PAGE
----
Wireshark uses thecross-platform GTK+ widget toolkit, and is cross-platform, running onvarious computer operating systems including Linux, Mac OS X, andMicrosoft Windows. Released under the terms of the GNU General PublicLicense, Wireshark is free software.


6. netcat

netcat is a computer networking utility for reading from and writing to network connections on either TCP or UDP.

Netcatwas voted the second most useful network security tool in a 2000 pollconducted by insecure.org on the nmap users mailing list. In 2003, itgained fourth place, a position it also held in the 2006 poll.

The original version of netcat is a UNIX program. Its author is known as *Hobbit*. He released version 1.1 in March of 1996.

Netcat is fully POSIX compatible and there exist several implementations, including a rewrite from scratch known as GNU netcat.


7. Kismet

Kismetis a network detector, packet sniffer, and intrusion detection systemfor 802.11 wireless LANs. Kismet will work with any wireless card whichsupports raw monitoring mode, and can sniff 802.11a, 802.11b and802.11g traffic.

Kismet is unlike most other wireless networkdetectors in that it works passively. This means that without sendingany loggable packets, it is able to detect the presence of bothwireless access points and wireless clients, and associate them witheach other.

Kismet also includes basic wireless IDS featuressuch as detecting active wireless sniffing programs includingNetStumbler, as well as a number of wireless network attacks.


8. hping

hpingis a free packet generator and analyzer for the TCP/IP protocol. Hpingis one of the de facto tools for security auditing and testing offirewalls and networks, and was used to exploit the idle scan scanningtechnique (also invented by the hping author), and now implemented inthe Nmap Security Scanner. The new version of hping, hping3, isscriptable using the Tcl language and implements an engine for stringbased, human readable description of TCP/IP packets, so that theprogrammer can write scripts related to low level TCP/IP packetmanipulation and analysis in very short time.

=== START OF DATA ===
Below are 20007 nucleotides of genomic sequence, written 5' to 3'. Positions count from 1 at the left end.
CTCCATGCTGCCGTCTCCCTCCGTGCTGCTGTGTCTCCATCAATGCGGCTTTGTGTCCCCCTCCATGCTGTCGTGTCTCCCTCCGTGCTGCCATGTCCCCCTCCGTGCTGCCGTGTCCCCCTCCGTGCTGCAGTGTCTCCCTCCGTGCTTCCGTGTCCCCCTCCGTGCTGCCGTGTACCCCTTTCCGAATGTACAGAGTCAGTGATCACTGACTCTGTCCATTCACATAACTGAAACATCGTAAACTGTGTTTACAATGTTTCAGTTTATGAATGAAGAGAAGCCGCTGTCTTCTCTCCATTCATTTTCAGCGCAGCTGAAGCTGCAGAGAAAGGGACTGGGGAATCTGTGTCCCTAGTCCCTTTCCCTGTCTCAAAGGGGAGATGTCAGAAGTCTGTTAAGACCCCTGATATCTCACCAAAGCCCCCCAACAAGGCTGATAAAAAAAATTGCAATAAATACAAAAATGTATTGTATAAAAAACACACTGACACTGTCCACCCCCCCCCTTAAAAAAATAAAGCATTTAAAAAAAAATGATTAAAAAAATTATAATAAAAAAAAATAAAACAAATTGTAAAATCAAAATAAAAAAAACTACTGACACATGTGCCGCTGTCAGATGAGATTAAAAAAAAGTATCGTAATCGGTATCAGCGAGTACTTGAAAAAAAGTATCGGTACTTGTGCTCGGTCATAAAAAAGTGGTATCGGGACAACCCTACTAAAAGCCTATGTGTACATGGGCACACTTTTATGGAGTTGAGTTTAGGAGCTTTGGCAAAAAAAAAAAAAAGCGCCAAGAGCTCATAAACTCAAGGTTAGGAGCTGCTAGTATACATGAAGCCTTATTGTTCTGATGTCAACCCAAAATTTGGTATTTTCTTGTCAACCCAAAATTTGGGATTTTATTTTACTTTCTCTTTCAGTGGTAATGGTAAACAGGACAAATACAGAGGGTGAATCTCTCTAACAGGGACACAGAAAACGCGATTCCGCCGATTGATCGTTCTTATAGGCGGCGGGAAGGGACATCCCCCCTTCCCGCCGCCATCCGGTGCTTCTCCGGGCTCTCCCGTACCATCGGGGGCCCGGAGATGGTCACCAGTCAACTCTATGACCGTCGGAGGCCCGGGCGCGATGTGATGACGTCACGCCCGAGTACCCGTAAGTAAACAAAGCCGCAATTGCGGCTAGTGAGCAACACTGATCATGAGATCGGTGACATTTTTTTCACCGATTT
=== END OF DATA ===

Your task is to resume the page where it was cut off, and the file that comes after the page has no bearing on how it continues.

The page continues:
Like most tools used in computer security, hping is useful to both system administrators and crackers (or script kiddies).


9. Snort

Snortis a free and open source Network Intrusion prevention system (NIPS)and network intrusion detection (NIDS) capable of performing packetlogging and real-time traffic analysis on IP networks.

Snortperforms protocol analysis, content searching/matching, and is commonlyused to actively block or passively detect a variety of attacks andprobes, such as buffer overflows, stealth port scans, web applicationattacks, SMB probes, and OS fingerprinting attempts, amongst otherfeatures. The software is mostly used for intrusion preventionpurposes, by dropping attacks as they are taking place. Snort can becombined with other software such as SnortSnarf, sguil, OSSIM, and theBasic Analysis and Security Engine (BASE) to provide a visualrepresentation of intrusion data. With patches for the Snort sourcefrom Bleeding Edge Threats, support for packet stream antivirusscanning with ClamAV and network abnormality with SPADE in networklayers 3 and 4 is possible with historical observation.


10. tcpdump

tcpdumpis a common computer network debugging tool that runs under the commandline. It allows the user to intercept and display TCP/IP and otherpackets being transmitted or received over a network to which thecomputer is attached.

In some Unix-like operating systems, auser must have superuser privileges to use tcpdump because the packetcapturing mechanisms on those systems require elevated privileges.However, the -Z option may be used to drop privileges to a specificunprivileged user after capturing has been set up. In other Unix-likeoperating systems, the packet capturing mechanism can be configured toallow non-privileged users to use it; if that is done, superuserprivileges are not required.

The user may optionally apply aBPF-based filter to limit the number of packets seen by tcpdump; thisrenders the output more usable on networks with a high volume oftraffic.


Do you have a favorite security software tool for Linux? Feel free to comment and tell us about it.
Posted by Editorial Team Fri Jul 04, 2008 6:06 am